New Delhi -°C
Today in New Delhi, India

Nov 20, 2019-Wednesday
-°C

Humidity
-

Wind
-

Select city

Metro cities - Delhi, Mumbai, Chennai, Kolkata

Other cities - Noida, Gurgaon, Bengaluru, Hyderabad, Bhopal , Chandigarh , Dehradun, Indore, Jaipur, Lucknow, Patna, Ranchi

Thursday, Nov 21, 2019

Gurugramwale: Recycle folder… in the real world

A landmark for the print edition aficionados

gurugram Updated: Aug 27, 2019 14:10 IST
Mayank Austen Soofi
Mayank Austen Soofi
Hindustan Times
Gaurav’s shop in Jacobpura,  Gurugram stocks thousands of newspapers on its shelves before these are sold to paper-recycling plants.
Gaurav’s shop in Jacobpura, Gurugram stocks thousands of newspapers on its shelves before these are sold to paper-recycling plants. (HT Photo )
         

Dear reader, one wonders where you might be seated while reading this newspaper. Perhaps you are at your dining table, taking in the headlines over morning chai and daliya.

Or maybe you are, as they say, “sitting on the commode”.

Whatever, you are surely not the final destination of this newspaper that was printed last night for you.

In fact, one of the final stages in a newspaper’s life tends to be a place seemingly as ordinary as this—Gaurav ki Shop in Gurugram. The little kiosk in Jacobpura stocks thousands of newspapers on its shelves. “We buy old newspapers from the kabadi wallas, who collect them from private houses, and we later sell these to paper-recycling plants,” says owner Gaurav Chatkara.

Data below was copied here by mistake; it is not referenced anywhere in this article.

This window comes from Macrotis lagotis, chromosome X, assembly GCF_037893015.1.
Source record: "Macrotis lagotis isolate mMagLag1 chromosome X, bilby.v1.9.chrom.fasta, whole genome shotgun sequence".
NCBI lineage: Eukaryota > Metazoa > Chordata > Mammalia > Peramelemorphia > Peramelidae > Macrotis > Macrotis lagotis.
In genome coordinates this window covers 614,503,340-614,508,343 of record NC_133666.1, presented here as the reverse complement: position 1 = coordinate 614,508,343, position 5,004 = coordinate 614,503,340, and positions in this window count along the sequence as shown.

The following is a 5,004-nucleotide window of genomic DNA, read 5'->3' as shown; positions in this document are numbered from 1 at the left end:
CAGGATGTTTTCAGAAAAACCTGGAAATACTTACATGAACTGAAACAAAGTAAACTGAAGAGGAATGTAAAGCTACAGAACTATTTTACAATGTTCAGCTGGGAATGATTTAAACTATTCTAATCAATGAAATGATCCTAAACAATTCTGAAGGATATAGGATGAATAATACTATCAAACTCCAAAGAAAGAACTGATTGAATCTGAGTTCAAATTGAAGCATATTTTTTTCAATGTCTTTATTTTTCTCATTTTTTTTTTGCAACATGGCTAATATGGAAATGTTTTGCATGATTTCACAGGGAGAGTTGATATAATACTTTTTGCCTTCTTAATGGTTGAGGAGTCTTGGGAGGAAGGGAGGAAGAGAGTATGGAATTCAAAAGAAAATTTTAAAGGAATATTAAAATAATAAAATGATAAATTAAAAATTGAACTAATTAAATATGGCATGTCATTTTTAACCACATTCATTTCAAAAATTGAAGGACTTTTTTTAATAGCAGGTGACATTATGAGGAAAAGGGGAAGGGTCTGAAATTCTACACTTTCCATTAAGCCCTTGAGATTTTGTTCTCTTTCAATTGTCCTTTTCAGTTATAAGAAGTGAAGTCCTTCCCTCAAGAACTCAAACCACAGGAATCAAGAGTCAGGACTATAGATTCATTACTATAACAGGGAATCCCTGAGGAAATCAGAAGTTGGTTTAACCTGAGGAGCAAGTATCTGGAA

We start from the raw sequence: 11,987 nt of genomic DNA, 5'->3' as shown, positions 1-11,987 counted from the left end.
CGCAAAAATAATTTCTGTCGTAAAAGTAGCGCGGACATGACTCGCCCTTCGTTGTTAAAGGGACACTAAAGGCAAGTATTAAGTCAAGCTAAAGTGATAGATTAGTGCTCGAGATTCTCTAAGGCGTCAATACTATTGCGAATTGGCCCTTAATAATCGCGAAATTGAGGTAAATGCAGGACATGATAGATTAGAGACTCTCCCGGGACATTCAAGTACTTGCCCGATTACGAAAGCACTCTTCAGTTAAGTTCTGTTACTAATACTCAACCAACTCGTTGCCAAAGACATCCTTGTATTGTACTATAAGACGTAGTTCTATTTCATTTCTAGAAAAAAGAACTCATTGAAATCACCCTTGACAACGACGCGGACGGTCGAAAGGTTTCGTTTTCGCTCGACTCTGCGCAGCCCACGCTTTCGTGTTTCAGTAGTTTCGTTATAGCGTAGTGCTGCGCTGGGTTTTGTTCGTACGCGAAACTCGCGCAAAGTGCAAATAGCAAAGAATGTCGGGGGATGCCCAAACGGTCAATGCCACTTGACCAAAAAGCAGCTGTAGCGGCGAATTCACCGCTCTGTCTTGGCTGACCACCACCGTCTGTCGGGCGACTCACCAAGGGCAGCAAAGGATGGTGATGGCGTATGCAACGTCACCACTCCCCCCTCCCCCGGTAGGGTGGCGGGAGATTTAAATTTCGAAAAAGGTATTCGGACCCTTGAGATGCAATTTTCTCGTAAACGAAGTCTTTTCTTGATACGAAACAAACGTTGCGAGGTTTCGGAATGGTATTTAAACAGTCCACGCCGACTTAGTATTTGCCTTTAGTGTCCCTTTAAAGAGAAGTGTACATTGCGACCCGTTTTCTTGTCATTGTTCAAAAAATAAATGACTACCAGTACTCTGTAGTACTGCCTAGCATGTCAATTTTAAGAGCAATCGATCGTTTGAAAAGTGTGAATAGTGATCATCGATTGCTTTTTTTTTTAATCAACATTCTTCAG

In an age where so many of us are getting our news and opinions from websites, this shop is a sight to behold.

Newsprint littered everywhere; the dailies stacked up to the ceiling.

Some of these bundles are days-old for sure but the newspapers in them are still crisp and untouched. “These were given away by dealers when they fail to sell their stock… it happens all the time,” says Mr Chatkara.

The young gentleman collects almost five tonnes of newspapers every week.

“A truck comes after every seven days to carry the stacks to recycling mills in Punjab.” He says that there used to be a similar mill in Gurugram, but it shut down a month ago. Looking about the shop, Mr Chatkara says, “I’m a graduate. I don’t need to do these things. But I opted for this work not just for a living but also to do my bit in saving the planet.”

Unlike in the Western countries, newspapers in print are still thriving in India. Places like Gaurav ki Shop will probably remain economically viable for a long time to come. Even so, try stopping by this landmark to get a sense of what happens to the newspaper you are currently holding in your hands. A must-visit for print media aficionados, the shop is situated on Kabir Bhawan Road and is open daily from 8am to 2pm.